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Blood Family Paperback – 3 Apr 2014
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"Strong stuff from a writer who is never afraid to be outspoken" (Nicholas Tucker Independent)
"Reading Anne Fine’s work is always a challenge as well as a delight. She’s like a difficult relative who appears at family events and tells everyone a few home truths, yet gets away with it because she has such a wickedly witty turn of phrase" (Tony Bradman Guardian)
"A riveting read" (The Bookseller)
"Once again Fine proves why she is such a prolific author with this dangerous and dark new book . . . Evocative, emotional and beautifully imagined" (We Love This Book)
"Excellent" (Marilyn Brocklehurst The Bookseller)
Shortlisted for the Carnegie Medal, this is the dark and gripping tale of a young boy's struggle to escape the horrors of his childhood - and the violent destiny he fears must await him.See all Product description
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A heart-breaking opening. Seven-year-old Eddie is rescued by a neighbour raising the alarm after seeing his pale face kept indoors for three years. Forced into captivity by his mother's partner, Eddie and his mother emerge into the world damaged in different ways. Initially seeming resilient, Eddie copes with foster and adoptive families, learning how to socialise with other children, attends his first school. Only several years later as a teenager does he start to question his relationship to his gaoler, and if violence can be inherited. And starts to go off the rails...
I heard of Anne Fine's latest book and thought I'd stand clear, based on the stark subject matter. But the Carnegie nomination prompted me to give it a go. I found it wasn't as hard-going as I'd anticipated. I even read it on audiobook and it flew by, I listened to it all in two days. Excellent narration from Jack Hawkins.
Eddie is a child you want to protect, smart but broken, brought up by fear and Mr Perkins videotapes (found in his prison home and watched over and over, educational shows that give him long-standing morals and knowledge). His transformation into troubled teen is all too real and understandable as he experiments with different ways of blocking his worries and drowning himself in his despair. I was reminded of Melvin Burgess's 'Junk' in some parts as the inevitable chemical dependence begins.
It's hard-hitting at times. The structure is excellent, as Eddie is only one of many narrators. Anyone who has been involved in his life speaks up. The nosey neighbour who spotted his face and informed the police about him, the social workers and policemen who rescue him, his foster and adoptive parents, new sister Alice, teachers, all add their voice to his story. It adds depth to his tale and makes it fly by.
Beautifully written, a subject you may want to steer clear of, but a story that ultimately shows that, in the end, we can control our own lives and must take responsibility for them.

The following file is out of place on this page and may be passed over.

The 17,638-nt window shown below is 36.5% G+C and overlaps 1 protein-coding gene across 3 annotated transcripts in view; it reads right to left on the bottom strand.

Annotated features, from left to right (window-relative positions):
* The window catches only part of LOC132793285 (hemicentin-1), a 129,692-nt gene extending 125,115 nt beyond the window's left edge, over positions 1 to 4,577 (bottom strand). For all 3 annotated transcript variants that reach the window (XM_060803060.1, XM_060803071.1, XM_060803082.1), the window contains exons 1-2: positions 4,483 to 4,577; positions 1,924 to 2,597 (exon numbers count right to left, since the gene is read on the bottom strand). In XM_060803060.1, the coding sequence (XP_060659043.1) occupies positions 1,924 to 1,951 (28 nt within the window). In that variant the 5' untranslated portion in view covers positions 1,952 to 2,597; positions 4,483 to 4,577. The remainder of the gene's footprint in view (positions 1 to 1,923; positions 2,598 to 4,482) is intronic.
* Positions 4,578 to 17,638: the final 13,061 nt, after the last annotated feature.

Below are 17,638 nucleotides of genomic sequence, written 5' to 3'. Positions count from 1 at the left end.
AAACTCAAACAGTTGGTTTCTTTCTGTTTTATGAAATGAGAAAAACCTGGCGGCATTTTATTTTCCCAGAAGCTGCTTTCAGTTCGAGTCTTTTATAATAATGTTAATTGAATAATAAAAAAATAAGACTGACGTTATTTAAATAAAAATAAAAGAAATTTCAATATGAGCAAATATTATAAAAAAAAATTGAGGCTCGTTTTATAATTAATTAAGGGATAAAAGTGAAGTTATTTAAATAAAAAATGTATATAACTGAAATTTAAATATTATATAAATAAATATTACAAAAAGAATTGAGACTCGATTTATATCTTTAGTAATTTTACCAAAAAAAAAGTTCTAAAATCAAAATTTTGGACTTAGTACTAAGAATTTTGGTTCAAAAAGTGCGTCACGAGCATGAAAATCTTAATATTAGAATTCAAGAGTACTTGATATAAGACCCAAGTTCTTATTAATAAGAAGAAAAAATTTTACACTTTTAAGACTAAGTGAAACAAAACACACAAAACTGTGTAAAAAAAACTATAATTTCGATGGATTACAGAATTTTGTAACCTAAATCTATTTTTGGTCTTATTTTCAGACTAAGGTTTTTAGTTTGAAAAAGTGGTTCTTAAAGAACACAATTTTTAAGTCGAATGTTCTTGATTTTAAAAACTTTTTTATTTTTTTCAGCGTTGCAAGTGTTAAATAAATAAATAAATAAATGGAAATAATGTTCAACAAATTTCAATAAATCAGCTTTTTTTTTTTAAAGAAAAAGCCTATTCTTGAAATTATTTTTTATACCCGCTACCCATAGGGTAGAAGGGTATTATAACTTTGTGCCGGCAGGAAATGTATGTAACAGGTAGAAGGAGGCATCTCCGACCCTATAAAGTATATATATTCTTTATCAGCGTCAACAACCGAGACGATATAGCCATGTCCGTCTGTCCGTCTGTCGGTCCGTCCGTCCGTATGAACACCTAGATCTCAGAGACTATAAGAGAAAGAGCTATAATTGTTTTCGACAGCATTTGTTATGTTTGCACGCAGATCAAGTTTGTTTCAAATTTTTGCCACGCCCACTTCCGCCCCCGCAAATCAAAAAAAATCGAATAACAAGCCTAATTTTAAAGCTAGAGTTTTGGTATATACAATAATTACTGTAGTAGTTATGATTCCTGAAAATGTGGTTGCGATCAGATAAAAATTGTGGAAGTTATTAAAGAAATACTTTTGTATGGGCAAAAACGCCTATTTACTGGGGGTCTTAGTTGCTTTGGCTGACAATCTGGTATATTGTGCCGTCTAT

This book has to be one of the most upsetting books I have ever read. In fact I think it broke my heart. I couldn't read it continually, because I found myself getting emotional every time I picked it up, so I would have to mix it up with a lighter book.
The story looks closely at the forgotten victims; the children who grew up in abusive households, only to reach a point where intervention is the final answer. I don't know about you,but when I consider children who have been fostered or adopted, I like to think their lives have improved. But I've never once considered the time bomb they might carry around inside them, which inevitably shows it's face as they mature.
Every child normally resembles a member of their family, which becomes more evident as they reach adulthood. Imagine looking just like the person who made your childhood a living nightmare. When you see the monster that scared you half to death, looking back at you in the mirror - how do you escape them? How do you stop becoming just like them? These are the questions that define Eddie's future.
I loved Eddie. He left his unhappy childhood, majorly unscathed and seemed to go through life, gathering strength with each new year. Until he discovers who his real father is and that's where his world unravels. I found myself shouting at his adopted family for not seeing what was going on. On the outside, Eddie seemed to be happy. He didn't dwell on the past, so his parents felt they had nothing to worry about - and yet Eddie was drinking what ever he could lay his hands on.
I really liked the format of the book. It is told from multiple view points, so you get a full view of how Eddie grew up and changed. I'd never even considered what it must be like for children to be adopted and know that they are, but I did feel this book gave an excellent portrayal of situations like this.
This is a very dark tale, but also a very real one. To say I enjoyed it, would be the wrong thing to say. The best way to describe the book is to say that it spoke to me on an emotional level.
A hard hitting, reality read.
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